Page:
The study, co-authored by University of Michigan professor Aradhna Krishna and published in the Journal of Consumer Psychology, is believed to be the first to examine the effect of marketing on consumer beliefs related to alcohol mixed with energy drinks.
"Studies say there's no physiological difference from drinking alcohol mixed with energy drinks, but we wanted to study the psychological effects," said Krishna, the Dwight F. Benton Professor of Marketing at the Ross School of Business. "We find beliefs that are informed by the marketing of these drinks make the antisocial behavior associated with drinking more likely."
While earlier studies suggested that mixing energy drinks and alcohol could be dangerous, recent experiments in which people were not told what they were drinking found that mixing the two had no effect on actual or perceived intoxication and was unlikely to increase alcohol's effect on behavior.
Despite this, those who knowingly mix energy drinks with alcohol have twice the risk of experiencing or committing sexual assault or being involved in a car crash, compared to people who drink alcohol straight.
"Red Bull has long used the 'Red Bull gives you wings' slogan, but our study shows that this type of advertising can make people think it has intoxicating qualities when it doesn't," said Yann Cornil, the study's lead author and assistant professor at the University of British Columbia. "Essentially, when alcohol is mixed with an energy drink and people are aware of it, they feel like they're more intoxicated simply because the marketing says they should feel that way."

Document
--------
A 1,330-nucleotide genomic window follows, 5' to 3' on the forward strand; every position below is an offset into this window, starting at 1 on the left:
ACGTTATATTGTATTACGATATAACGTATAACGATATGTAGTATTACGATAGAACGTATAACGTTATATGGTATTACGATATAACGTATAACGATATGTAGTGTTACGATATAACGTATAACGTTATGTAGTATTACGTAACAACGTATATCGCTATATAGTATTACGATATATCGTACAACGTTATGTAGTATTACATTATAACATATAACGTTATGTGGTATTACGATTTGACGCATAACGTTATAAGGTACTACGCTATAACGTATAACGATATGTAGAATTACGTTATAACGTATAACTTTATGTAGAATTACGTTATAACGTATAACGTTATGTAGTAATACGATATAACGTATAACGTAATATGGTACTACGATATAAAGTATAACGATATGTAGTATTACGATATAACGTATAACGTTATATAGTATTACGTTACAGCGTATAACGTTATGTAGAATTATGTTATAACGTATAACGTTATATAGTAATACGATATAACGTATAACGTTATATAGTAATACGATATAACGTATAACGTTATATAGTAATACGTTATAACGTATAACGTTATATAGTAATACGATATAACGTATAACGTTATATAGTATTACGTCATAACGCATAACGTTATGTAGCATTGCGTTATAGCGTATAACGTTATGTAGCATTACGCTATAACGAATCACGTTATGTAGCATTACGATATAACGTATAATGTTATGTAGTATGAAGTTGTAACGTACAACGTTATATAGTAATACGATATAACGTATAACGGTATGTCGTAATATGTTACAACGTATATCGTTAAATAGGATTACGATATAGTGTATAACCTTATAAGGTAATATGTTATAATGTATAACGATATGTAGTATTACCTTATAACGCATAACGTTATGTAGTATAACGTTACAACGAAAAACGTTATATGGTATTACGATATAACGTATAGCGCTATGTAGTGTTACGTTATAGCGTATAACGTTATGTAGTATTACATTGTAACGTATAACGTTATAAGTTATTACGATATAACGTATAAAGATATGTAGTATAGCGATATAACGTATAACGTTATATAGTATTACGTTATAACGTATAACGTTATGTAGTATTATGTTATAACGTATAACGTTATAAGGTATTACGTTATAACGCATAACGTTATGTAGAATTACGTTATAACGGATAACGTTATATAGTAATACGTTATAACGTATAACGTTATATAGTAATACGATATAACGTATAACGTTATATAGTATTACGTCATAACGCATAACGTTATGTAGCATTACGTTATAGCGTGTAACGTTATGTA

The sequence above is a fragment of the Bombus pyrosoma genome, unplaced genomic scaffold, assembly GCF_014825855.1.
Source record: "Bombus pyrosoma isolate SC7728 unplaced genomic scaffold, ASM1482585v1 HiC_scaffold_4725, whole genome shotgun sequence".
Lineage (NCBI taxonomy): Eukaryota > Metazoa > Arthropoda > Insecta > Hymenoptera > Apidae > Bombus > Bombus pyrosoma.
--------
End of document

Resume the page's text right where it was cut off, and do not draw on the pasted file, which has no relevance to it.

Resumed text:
To test their theory that the marketing of energy drinks could result in a placebo effect, the researchers recruited 154 young men who were each given a cocktail containing vodka, Red Bull and fruit juice.
The labeling of the cocktail either emphasized the presence of the energy drink, describing it as a "vodka-Red Bull cocktail," or not, describing it as either a "vodka cocktail" or "exotic fruits cocktail." Participants were then asked to complete a series of tasks on a computer to measure the perceived drunkenness and their attitudes and behaviors.
The researchers found that emphasizing the presence of an energy drink significantly increased perceived intoxication, risk-taking and sexual self-confidence among participants who already had a strong belief that mixing energy drinks with alcohol would have this effect.
They also measured how likely participants were to drive, and found that emphasizing the energy drink decreased participants' intentions to drive under the influence.
"The silver lining was that emphasizing the energy drink in the cocktail made the participants less likely to drive," Krishna said. "It seems that drunk-driving education is working enough to make people think hard about driving when they are feeling drunk."
Given the study's findings about the psychological effects of energy-drink marketing, Cornil said energy drink marketers should be banned from touting the disinhibiting effects of their ingredients.
The study's other author is Pierre Chandon, a professor at INSEAD.